In statements at CRRUA’s June board meeting, Westmoreland said the two plants were repaired as of May 26 and a third is scheduled to go on line soon. Based at the University of New Mexico’s Center for Water and the Environment, the SWEFC is dedicated to assisting state and local governments in complying with infrastructure and financing matters, doing trainings with water utilities around the country and “helping people help themselves” on particulars like budgeting and asset management, according to Himmelberger.

“We’re not trying to run things, we’re trying to help them improve how to do things,” she said. Founded in 1992, the SWEFC’s work is supported by a small budget from EPA and contracts from other clients, Himmelberger said.

The SWEFC assessment was the subject of a Sunland Park meeting last month that included the participation of EPA, SWEFC and CRRUA staff and board members but was closed to the public. For now, the SWEFC has not been asked to continue working on CRRUA, leaving it up to CRRUA, EPA and NMED to take “the next step,” Himmelberger added.

A fundamental issue raised in the SWEFC report was and is CRRUA’s shortage of certified Level 4 water operators, the unsung heroes who keep complex water systems flowing and the product presumably clean.
CRRUA consultant Eric Lopez told FNS at last month’s CRRUA board meeting that New Mexico suffers from a shortage of Level 4 operators.

“It’s not a market where there are a lot of water and wastewater operators in the state. It’s not a glamorous technology,” Lopez said. “It’s huge problem nationwide. There is a huge operator shortage of people wanting to get into it,” said Himmelberger, concurring with Lopez. The SWEFC director, who has been with her organization since 1994 and possesses a background in wastewater and water engineering, warned that the operator shortage is likely to get worse in the coming years when “The Silver Tsunami,” or the graying of the operator workforce, hits full force.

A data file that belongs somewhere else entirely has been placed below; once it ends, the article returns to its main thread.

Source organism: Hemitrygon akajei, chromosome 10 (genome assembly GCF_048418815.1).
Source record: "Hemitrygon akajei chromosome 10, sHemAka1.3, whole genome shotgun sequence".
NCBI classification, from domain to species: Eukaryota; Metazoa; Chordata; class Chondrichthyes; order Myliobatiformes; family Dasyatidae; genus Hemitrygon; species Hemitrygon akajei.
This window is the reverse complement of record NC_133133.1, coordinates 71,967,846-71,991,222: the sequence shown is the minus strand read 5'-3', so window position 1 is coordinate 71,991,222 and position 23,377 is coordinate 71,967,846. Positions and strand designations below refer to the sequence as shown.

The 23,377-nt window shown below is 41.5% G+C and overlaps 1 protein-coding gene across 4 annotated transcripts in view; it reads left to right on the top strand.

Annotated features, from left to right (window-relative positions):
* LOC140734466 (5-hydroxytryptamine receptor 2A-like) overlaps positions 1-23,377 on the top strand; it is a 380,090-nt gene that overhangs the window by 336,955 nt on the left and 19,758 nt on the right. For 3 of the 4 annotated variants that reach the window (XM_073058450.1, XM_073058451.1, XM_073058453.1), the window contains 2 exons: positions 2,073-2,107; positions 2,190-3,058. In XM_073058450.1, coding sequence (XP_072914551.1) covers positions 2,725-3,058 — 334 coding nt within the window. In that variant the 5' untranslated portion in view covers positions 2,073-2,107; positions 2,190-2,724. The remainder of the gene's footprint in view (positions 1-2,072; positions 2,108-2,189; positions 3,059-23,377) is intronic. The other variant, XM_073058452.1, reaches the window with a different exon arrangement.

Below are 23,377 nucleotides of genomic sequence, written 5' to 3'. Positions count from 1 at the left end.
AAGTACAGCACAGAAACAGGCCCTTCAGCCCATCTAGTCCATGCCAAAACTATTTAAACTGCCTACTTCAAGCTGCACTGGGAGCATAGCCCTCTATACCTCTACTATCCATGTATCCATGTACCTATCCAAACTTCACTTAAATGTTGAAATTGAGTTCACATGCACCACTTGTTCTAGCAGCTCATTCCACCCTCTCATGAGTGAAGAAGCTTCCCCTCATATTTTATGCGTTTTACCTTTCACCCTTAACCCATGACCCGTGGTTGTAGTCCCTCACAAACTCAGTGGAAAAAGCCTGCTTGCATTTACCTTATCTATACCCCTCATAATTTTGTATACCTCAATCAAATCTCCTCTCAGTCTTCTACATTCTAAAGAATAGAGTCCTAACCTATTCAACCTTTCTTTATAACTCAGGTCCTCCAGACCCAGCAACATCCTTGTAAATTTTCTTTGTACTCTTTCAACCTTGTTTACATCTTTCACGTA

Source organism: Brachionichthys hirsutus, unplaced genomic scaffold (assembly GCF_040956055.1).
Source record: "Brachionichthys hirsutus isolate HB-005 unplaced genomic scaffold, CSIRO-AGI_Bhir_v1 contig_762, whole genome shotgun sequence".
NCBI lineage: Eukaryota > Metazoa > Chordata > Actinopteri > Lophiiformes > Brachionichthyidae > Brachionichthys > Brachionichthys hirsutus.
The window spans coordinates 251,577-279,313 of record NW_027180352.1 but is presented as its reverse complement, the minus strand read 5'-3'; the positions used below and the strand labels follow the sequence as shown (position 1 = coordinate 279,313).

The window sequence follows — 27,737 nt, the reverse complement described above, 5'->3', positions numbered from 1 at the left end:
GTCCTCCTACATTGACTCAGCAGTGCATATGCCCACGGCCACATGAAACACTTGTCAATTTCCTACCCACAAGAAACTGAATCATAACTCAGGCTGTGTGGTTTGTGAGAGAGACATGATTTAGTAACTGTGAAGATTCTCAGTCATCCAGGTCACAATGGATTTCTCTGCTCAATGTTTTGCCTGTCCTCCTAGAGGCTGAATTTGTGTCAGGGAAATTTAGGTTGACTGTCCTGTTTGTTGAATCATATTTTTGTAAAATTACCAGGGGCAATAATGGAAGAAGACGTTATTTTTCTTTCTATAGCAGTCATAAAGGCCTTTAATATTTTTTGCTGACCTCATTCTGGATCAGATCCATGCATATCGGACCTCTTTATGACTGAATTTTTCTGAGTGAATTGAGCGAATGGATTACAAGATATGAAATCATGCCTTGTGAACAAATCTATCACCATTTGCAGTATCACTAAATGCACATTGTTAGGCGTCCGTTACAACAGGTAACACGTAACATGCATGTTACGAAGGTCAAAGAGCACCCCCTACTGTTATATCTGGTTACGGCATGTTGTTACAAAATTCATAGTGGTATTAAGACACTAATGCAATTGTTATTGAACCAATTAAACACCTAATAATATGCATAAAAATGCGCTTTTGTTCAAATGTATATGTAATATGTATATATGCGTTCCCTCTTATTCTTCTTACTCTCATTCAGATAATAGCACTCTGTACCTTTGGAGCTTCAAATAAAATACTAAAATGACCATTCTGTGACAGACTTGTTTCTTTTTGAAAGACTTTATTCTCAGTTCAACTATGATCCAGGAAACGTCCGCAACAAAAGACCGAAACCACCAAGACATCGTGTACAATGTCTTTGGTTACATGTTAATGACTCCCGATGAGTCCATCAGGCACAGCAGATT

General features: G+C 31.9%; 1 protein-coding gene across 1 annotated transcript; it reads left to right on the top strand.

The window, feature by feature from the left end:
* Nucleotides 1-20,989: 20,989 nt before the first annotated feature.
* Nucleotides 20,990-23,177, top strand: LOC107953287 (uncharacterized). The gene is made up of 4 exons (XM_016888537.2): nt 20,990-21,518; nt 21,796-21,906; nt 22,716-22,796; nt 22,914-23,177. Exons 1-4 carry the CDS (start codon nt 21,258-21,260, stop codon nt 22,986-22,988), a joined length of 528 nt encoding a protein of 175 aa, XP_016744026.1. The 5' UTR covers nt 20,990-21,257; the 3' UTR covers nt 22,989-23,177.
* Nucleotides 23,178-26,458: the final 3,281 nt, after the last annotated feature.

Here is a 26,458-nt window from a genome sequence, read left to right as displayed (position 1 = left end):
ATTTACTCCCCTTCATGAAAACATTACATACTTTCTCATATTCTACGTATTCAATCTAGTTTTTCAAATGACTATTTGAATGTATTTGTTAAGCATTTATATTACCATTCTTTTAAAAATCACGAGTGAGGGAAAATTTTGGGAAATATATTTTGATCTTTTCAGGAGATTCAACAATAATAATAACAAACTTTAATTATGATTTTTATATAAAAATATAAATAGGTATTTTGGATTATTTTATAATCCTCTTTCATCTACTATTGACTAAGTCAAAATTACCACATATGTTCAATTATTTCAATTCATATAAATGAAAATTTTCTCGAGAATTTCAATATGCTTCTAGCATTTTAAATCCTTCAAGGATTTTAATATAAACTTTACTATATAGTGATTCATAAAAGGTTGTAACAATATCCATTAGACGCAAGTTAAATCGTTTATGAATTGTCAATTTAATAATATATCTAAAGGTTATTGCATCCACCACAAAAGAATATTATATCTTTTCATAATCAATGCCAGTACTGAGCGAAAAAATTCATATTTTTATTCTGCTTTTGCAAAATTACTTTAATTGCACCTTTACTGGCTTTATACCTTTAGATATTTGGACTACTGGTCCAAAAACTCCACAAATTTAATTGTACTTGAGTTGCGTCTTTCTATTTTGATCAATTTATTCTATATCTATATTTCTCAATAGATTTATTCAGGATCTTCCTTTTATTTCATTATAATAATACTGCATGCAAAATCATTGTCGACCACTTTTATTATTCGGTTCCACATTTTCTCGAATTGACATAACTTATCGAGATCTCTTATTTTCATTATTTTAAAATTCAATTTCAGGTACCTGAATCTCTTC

“They talk about it at the federal level, at the EPA, and at the American Water Works Association,” Himmelberger added. Aggravating the trained operator deficit is the higher pay offered Level 4 certification holders by the oil and gas industry, Lopez said, recalling for example how four or five operators were snagged from Las Cruces for jobs in the Carlsbad area in southeastern New Mexico.

In an effort to curb the shortage, Dona Ana County Community College has a two-year associate water technology program, Lopez said. Under current arrangements, the county government controls the hiring for CRRUA staff. As of July 20, 2016, Dona Ana County’s website listed three openings for CRRUA water and wastewater operators. Paying from a low of $13.24 to a high of 24.68 per hour, depending on the position and the experience, the jobs require knowledge of chemistry, biological processes, assorted government regulations, and the appropriate certifications and educational background; previous experience ranging from two to five years is a must.

So far, the SWEFC assessment has not been posted on CRRUA’s website or otherwise made widely available to the public. Santa Teresa resident Paul Maxwell, whose independent tests of water in his community and in Sunland Park shed light on the arsenic problem back in the spring, said an important report on a public utility should be out in the daylight for all to see.

“They should make it public and they should have a public forum to discuss it..,” Maxwell said. “I think it should be one of the primary items on their agenda.. I’ve seen nothing in public or conversations with the (CRRUA) board as to how they will address it. They are treating it as a big secret.”

The next CRRUA board meeting, which is open to the public and includes a public comment session, is scheduled for 4 pm on Wednesday, July 27, at the utility’s headquarters located at 4950 McNutt Road in Sunland Park, New Mexico.

This story was made possible in part by the Fund for Investigative Journalism
For Frontera NorteSur’s two earlier articles about the CRRUA/arsenic controversy:

-Kent Paterson

Frontera NorteSur: on-line, U.S.-Mexico border news Center for Latin American and Border Studies New Mexico State University Las Cruces, New Mexico